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27 December 2005 / erikduval

Triangulation

I regularly listen to [This Week in Tech](http://thisweekintech.com/), and discovered [Triangulation](http://thisweekintech.com/tri1) that way.

The first thing I like about this podcast is that it tries to offer the perspectives of three informed parties, not necessarily very different perspectives, but three distinct views nevertheless. That format seems to work well and could maybe inspire some podcasts on the role of technology in learning?

Secondly, this particular podcast is about the Google Print program, now called [Google Book Search](http://books.google.com/). [Lawrence Lessig](http://www.lessig.org/blog/), [John C. Dvorak](http://www.dvorak.org/blog/) and [Leo Laporte](http://www.leoville.com/) make some good comments on what the real source of contention with the authors and publishers is all about. The most important comment for me is close to the end and about much more than just Google Book Search: copyright law is now so broken that people will just tend to work around it. In fact, working around the law is often the only option, as it can be impossible in practical terms to obtain permission from all parties involved with a reasonable effort.

As a consequence, much of what people do is basically illegal and therefor they cannot share their results. I work with quite a few organisations on [share and reuse](http://www.ariadne-eu.org/) of learning material and often find out that people try to come up with fake reasons for not sharing. Sometimes it is only over dinner that they will mention that they actually reuse a lot of material without respecting copyright law.

Moreover, this situation will create a generation of users who will look quite differently at the meaning of law: it will cease to be something most people try to observe most of the time and will become more something that most people try to circumvent most of the time.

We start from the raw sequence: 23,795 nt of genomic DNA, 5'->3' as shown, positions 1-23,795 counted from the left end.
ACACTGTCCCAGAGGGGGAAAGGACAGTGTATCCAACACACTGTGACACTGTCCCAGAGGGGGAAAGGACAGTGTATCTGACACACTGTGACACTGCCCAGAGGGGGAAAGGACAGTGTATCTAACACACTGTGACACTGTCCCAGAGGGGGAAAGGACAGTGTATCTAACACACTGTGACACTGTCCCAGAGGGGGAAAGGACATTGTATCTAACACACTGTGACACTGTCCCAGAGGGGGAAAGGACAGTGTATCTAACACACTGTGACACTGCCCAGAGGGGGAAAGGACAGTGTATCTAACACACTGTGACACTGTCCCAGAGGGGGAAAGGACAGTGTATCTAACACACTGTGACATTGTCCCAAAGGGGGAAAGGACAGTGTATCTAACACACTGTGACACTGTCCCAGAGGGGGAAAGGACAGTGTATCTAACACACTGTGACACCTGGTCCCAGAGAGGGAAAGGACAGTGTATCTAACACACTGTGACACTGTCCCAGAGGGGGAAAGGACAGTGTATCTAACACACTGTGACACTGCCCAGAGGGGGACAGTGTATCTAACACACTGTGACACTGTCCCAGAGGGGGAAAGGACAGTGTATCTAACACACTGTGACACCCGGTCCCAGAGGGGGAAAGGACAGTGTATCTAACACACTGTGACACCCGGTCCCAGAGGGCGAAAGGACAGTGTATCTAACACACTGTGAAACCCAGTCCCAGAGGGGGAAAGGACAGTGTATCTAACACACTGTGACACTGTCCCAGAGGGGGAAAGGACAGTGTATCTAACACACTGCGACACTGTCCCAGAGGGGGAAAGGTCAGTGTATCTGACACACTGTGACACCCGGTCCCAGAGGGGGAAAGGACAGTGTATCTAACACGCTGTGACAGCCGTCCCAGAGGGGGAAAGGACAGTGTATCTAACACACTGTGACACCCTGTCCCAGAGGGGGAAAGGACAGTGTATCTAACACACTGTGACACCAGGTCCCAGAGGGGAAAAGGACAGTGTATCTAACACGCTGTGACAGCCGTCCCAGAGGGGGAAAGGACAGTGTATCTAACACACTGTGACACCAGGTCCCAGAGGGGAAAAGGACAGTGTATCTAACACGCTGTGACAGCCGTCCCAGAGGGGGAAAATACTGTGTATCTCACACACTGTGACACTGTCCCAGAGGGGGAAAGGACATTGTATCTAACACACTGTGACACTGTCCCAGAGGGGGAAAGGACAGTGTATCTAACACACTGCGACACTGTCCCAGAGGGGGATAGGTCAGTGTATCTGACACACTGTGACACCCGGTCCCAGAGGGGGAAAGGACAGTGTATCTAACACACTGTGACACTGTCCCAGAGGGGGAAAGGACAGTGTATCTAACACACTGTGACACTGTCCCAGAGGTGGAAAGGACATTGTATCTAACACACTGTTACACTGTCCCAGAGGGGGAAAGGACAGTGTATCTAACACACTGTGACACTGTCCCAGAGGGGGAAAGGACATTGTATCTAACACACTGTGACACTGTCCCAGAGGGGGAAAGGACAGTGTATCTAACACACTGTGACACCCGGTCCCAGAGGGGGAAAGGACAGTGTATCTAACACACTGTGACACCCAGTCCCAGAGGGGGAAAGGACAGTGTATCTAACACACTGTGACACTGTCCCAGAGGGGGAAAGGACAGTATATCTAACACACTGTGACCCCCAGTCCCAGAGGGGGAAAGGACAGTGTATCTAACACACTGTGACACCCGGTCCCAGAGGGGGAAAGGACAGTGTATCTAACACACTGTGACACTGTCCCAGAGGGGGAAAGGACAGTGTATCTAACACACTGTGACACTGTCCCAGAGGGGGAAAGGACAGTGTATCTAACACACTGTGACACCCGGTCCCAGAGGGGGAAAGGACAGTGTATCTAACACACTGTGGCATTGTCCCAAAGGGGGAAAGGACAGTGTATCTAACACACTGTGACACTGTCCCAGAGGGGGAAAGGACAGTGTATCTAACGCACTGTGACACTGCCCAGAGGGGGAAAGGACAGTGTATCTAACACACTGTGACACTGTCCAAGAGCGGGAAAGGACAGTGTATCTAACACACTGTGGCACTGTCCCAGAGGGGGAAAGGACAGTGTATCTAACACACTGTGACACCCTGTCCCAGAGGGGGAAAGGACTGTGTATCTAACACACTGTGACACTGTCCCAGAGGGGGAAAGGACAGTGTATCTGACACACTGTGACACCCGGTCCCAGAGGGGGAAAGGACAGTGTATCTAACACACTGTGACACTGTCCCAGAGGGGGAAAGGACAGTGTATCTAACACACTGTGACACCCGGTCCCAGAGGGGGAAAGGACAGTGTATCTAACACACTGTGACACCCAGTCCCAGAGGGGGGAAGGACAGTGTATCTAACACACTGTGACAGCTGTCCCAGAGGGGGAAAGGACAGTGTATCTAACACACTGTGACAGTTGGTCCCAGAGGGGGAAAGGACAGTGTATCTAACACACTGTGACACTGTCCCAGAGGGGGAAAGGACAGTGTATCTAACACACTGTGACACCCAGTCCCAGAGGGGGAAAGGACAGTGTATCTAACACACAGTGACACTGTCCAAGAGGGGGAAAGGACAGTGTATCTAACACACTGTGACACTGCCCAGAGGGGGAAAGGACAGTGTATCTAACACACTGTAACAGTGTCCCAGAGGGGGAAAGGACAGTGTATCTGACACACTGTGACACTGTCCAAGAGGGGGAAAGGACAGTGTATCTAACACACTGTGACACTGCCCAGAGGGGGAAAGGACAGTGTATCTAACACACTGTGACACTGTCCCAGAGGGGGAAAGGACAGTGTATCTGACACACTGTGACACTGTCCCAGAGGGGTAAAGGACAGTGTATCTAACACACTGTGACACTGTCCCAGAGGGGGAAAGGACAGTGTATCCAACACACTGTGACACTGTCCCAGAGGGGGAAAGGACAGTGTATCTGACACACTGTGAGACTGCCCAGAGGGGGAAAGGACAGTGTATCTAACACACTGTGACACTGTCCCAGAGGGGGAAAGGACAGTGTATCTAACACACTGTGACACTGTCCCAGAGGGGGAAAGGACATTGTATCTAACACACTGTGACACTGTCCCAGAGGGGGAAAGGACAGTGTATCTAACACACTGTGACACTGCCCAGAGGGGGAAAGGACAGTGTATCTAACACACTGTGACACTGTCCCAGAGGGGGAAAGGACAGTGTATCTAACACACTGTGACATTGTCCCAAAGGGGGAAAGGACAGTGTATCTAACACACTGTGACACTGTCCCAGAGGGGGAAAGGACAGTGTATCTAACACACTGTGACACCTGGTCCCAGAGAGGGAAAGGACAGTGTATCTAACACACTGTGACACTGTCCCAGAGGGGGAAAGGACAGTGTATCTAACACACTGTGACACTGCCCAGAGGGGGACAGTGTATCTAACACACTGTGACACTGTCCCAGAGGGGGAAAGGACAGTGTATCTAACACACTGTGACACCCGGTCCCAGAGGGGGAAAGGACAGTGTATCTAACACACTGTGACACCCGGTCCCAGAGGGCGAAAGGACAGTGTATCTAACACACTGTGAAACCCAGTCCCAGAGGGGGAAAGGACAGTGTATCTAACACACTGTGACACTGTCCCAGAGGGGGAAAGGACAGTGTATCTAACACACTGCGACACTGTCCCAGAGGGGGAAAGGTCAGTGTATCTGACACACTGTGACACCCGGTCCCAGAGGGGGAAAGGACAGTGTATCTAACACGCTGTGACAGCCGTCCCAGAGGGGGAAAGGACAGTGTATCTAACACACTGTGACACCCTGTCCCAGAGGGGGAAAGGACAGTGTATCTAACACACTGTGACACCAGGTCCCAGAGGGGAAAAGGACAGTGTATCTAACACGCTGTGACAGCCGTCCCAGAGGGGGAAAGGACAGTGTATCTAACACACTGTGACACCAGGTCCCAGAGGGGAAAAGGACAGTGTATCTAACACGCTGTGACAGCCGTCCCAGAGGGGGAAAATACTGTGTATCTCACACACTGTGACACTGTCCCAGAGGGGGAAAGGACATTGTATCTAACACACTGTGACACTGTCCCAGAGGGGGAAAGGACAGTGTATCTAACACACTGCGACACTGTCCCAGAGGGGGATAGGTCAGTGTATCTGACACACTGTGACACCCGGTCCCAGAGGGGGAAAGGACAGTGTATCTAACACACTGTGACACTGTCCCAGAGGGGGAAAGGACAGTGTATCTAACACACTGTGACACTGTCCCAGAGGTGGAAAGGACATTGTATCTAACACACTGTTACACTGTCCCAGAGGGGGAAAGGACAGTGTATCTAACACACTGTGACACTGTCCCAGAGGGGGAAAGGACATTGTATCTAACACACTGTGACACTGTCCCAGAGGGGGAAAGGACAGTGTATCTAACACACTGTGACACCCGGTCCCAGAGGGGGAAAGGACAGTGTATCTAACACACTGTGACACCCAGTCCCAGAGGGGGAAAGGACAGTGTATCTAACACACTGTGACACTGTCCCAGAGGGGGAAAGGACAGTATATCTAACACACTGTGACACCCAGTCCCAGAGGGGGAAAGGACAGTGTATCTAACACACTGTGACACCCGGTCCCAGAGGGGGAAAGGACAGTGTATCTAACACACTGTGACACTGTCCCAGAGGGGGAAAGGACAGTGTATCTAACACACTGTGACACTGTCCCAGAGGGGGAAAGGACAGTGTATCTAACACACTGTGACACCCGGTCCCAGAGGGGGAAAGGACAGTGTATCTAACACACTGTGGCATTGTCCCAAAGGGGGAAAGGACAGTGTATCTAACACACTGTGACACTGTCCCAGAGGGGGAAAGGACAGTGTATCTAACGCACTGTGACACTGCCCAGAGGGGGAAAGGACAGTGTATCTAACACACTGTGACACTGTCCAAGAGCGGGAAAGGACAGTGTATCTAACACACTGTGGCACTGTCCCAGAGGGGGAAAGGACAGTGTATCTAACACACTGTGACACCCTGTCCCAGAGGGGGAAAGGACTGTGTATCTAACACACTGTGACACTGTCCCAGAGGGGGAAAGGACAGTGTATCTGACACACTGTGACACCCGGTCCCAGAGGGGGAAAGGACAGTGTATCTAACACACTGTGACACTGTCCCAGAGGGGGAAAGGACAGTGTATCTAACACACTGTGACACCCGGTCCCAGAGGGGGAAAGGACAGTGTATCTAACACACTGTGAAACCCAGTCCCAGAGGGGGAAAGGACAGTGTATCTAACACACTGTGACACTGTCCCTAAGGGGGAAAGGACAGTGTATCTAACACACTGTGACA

(And then there is the more paranoid idea that this is all quite intentional as it will enable governments to put anyone behind bars that they feel less comfortable with…)

Finally, I stumbled upon a [discussion on Wikipedia about this podcast](http://en.wikipedia.org/wiki/Wikipedia:Articles_for_deletion/Triangulation_(podcast\)): it seems like the essence of that debate is not whether or not the information is correct, but whether or not that information should even be in wikipedia… I’m a bit at a loss to understand why anyone would want to restrict the scope of wikipedia – say that I would want to create a posting about my cat: as long as others who know my cat would not see a problem with what I write, why would anyone take issue with my posting?

2 Comments

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  1. Joris Gillis / Dec 28 2005 1:39 pm

    I have the feeling that this generation already exists. My friends look very surprised when I tell them I don’t download music illegally or make copies of DVDs.
    Offending copyright laws is already daily business for a vast majority of users.

    About your cat’s article: I think there exist more encyclopaedic topics to fill Wikipedia’s databases.
    In the future, though, when the server capacity increases and wikipedia becomes semantic*, the article about your cat might gain relevance.
    * http://meta.wikimedia.org/wiki/Semantic_MediaWiki

  2. *Riina / Jan 5 2006 5:17 pm

    There is an interesting Pew American and Internet Life Project research (http://news.bbc.co.uk/2/hi/technology/4403574.stm) about US youth on the web.

    “Young people were well used to downloading content such as music from lots of different sources on the web too, the report found. Although about half knew it was wrong to do so, more than half (51%) said they downloaded music, compared to 18% of adults.”

    More interestingly “… the teenagers who blogged (52%) were more likely to care about copyright issues than those who did not blog.”

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